Asana provides many out-of-the-box features that will help you better organize your tasks and projects. The app lets you categorize your tasks by “Today,” “Upcoming,” and “Later,” so you know what you need to work on and when. You can assign tasks to projects and easily navigate between views for projects and your specific tasks.
A big part of the structure that Asana provides better than Trello is recurring tasks. If you have tasks that you have to execute on a repetitive basis (e.g. every month I need to invoice my clients), Asana allows you to easily set these recurring tasks with a couple of clicks.
You need workarounds to do this in Trello.
You can either manually copy cards over and over again, or just change the due date of that original card. You can also create weekly or monthly lists and copy those at the beginning of each week or month. Or you can use a Zapier integrationto facilitate this. It’s just not that easy.
Better email reminders
Many people hate receiving email, and understandably so. But my workflow depends heavily on email, and Asana’s email reminders are amazing.
When you set a due date for a task in Asana, the system will send you email reminders:
- One week before the task is due.
- One day before the task is due.
- The day when the task is due.
- Every day the task is overdue until one week has passed.
Yes, that’s a lot of reminders (up to 10 emails for one task!) but it sure as hell will get you to either complete the task or change its due date.
On the other hand, Trello will send one email reminder the day before the task is due, and that’s it. For those who want to avoid email, this is great. But for those like me who depend on email as kind of a to-do list in and of itself, one email reminder isn’t enough.
Because of the more structured philosophy of Asana, the tool is able to better track project progress with dashboards. Asana provides visuals of how many tasks have been completed and remain, and allows the project owner to provide descriptions and status updates about the project. This is a nice feature to get a quick snapshot on how the project is moving along.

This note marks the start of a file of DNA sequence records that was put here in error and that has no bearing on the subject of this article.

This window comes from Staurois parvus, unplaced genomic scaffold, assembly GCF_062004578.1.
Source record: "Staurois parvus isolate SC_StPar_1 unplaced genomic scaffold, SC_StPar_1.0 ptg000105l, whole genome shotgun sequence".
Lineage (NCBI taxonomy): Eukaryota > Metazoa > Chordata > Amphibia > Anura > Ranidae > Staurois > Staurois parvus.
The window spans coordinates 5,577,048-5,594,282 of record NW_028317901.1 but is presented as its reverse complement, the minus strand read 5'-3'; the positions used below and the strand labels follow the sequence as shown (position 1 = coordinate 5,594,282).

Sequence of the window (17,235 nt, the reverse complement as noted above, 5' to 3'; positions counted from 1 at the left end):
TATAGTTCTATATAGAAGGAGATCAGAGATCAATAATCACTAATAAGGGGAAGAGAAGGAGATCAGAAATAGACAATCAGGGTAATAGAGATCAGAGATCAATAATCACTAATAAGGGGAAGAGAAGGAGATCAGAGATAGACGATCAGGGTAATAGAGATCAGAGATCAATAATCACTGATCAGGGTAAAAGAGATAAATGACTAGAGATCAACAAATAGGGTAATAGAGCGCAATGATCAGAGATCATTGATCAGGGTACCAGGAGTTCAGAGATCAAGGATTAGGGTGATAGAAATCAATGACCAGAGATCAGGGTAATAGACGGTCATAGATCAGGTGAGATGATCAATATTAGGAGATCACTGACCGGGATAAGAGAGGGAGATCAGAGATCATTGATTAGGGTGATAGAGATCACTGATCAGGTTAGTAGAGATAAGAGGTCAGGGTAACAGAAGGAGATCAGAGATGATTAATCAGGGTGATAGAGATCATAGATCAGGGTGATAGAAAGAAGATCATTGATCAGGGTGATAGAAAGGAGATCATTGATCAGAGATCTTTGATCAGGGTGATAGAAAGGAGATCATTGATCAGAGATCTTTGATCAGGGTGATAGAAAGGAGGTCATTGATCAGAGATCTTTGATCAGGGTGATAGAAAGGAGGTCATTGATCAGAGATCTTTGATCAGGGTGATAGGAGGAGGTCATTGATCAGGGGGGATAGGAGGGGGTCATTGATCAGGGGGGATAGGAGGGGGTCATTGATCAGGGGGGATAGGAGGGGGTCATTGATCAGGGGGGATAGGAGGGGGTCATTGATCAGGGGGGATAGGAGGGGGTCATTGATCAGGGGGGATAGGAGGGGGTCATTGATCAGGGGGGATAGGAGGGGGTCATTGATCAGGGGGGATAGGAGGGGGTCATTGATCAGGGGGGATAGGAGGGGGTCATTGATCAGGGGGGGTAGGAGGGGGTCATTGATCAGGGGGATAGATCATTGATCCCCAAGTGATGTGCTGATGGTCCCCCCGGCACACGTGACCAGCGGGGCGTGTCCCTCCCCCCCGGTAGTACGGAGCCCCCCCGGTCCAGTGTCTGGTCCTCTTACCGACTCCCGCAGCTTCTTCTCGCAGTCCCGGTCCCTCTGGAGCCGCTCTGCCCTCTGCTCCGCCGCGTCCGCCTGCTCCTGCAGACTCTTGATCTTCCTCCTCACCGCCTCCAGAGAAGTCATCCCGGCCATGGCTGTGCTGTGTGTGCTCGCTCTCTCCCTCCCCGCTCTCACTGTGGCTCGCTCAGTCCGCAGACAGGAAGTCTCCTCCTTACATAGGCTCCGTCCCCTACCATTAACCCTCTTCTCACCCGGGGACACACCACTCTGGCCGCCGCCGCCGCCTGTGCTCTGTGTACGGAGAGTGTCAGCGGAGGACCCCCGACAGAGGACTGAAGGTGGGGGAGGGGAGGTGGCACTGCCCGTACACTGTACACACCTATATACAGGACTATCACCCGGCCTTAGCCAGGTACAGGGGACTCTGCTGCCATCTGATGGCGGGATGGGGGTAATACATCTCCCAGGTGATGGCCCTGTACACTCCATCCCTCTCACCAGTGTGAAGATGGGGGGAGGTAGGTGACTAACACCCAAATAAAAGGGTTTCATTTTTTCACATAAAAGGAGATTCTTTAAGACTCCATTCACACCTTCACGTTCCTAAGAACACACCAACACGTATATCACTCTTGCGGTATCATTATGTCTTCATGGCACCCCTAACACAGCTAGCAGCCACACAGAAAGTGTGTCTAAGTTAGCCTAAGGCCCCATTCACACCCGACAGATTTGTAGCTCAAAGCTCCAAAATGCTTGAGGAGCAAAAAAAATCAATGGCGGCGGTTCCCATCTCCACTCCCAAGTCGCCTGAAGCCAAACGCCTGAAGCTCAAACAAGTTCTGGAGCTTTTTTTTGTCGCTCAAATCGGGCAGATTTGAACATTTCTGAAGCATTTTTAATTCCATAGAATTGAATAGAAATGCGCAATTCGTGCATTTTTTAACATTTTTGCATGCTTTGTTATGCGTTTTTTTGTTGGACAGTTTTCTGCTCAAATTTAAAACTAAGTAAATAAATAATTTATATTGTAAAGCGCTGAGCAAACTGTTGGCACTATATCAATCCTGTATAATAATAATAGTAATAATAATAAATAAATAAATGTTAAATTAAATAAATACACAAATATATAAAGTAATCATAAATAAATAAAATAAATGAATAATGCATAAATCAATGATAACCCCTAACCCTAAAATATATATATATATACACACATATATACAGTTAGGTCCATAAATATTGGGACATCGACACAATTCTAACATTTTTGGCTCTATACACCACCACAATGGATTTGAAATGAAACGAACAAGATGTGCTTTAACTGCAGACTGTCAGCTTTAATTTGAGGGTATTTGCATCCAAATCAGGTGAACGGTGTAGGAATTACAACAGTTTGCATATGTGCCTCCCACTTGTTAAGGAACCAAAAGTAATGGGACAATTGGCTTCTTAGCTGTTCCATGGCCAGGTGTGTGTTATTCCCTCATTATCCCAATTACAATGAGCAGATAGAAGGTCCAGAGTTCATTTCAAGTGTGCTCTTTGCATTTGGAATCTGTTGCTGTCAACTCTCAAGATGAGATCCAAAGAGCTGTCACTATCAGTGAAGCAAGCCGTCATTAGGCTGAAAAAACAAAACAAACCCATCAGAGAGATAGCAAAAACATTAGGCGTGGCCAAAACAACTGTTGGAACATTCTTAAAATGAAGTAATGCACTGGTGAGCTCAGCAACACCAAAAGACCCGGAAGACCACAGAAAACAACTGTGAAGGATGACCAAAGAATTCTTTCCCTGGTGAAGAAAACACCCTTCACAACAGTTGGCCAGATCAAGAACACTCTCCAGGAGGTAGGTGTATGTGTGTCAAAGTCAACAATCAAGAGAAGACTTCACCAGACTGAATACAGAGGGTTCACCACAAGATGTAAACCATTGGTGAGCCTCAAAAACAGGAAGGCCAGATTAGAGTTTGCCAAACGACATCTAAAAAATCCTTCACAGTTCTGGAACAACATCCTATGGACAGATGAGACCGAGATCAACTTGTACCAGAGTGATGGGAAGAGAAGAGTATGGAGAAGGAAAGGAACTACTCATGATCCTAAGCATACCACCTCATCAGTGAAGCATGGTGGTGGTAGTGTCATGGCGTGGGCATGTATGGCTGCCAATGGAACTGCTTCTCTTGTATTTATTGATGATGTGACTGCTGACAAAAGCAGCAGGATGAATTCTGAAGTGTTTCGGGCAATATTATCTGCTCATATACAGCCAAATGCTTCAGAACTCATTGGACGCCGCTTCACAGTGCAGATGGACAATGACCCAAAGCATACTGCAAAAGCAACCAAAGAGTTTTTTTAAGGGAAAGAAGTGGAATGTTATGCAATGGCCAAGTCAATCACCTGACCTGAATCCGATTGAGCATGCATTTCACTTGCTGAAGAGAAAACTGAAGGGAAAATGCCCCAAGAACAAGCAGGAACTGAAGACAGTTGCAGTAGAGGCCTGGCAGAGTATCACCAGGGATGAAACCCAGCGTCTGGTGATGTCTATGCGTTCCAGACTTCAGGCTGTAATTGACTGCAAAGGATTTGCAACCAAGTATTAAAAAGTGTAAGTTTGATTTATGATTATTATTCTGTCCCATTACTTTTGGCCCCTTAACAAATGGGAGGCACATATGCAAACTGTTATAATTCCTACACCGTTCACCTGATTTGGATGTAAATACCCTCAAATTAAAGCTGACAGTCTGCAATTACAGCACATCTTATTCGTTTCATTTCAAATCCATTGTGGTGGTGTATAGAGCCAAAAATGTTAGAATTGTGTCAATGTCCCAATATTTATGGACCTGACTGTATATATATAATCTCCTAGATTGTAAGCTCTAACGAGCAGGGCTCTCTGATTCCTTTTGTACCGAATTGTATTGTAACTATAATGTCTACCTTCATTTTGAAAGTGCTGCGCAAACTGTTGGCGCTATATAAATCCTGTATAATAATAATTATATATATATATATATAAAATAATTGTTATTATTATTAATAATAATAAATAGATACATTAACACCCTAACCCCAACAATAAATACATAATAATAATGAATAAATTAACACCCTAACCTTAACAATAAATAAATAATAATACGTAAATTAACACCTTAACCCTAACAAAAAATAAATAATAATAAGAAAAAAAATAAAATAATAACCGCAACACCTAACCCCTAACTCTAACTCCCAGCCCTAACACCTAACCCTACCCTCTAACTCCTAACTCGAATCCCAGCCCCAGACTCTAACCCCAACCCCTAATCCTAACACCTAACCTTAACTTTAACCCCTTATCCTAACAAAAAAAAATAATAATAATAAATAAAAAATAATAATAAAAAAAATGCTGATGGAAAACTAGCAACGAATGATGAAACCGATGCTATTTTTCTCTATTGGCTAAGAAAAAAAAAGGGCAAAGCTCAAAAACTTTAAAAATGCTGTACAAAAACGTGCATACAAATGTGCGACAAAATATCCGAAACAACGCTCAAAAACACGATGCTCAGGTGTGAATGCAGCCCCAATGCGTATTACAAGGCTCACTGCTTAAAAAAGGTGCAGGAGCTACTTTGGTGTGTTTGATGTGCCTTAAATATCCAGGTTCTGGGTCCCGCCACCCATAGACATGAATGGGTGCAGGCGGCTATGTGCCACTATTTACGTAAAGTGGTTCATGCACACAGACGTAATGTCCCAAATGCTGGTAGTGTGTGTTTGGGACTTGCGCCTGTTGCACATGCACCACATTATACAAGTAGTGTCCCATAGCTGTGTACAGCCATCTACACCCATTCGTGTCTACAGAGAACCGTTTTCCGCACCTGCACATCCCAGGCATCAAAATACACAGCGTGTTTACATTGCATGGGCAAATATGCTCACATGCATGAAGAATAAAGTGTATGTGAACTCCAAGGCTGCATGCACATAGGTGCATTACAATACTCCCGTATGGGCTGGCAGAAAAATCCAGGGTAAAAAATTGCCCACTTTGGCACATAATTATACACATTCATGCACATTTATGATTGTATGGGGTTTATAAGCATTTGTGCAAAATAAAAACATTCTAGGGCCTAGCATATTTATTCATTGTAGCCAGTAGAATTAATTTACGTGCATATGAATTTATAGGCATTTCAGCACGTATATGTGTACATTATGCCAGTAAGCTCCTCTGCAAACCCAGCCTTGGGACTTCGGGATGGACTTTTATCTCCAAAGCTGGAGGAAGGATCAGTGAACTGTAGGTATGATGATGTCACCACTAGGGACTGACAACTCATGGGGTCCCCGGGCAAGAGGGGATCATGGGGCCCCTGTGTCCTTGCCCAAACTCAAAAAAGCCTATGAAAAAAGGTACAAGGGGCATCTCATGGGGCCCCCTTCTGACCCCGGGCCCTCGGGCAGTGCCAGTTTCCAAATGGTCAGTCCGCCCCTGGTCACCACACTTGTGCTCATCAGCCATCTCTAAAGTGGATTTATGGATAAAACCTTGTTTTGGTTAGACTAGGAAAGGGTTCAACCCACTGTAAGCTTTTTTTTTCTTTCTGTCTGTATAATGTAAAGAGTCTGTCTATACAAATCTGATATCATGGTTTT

Other factors to consider
While I’ve primarily used Trello and Asana for personal task management, I have also used both apps to manage projects with other team members.
I didn’t see much of a difference between the two apps in this regard, but that’s probably due to the fact that I haven’t used them all that often for team collaboration.
There may be many differentiating features with respect to team collaboration but I don’t have enough experience to determine them.
Asana and Trello have mobile apps that accompany their desktop counterparts.
Both apps are pretty easy to use and stay true to their design principles. I didn’t see a major difference in quality of the mobile apps outside of the aforementioned differences in the desktop version.
So this isn’t a differentiating factor for me, but it may be for you.
I use upwards of 10 apps while working everyday and many of them can talk to and exchange data with one another. Both Trello and Asana have integrations with many other apps that I use, but I’m not a big user of these integrations yet.
Maybe I’ll find out if there are major differences down the road, but right now, this isn’t a big factor for me.
Trello and Asana are both great project management tools to keep you organized and productive. Selecting which app works best for you really comes down to personal preference.
For now, I’m going to stick with Trello. I think the visual user interface and flexibility of Trello trumps the structure and strong email reminders of Asana.
Have you used both Trello and Asana for project management? What are your thoughts about their differences, strengths, and weaknesses? I’d love to hear your opinions in the comments.
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This article was originally published on mikewchan.com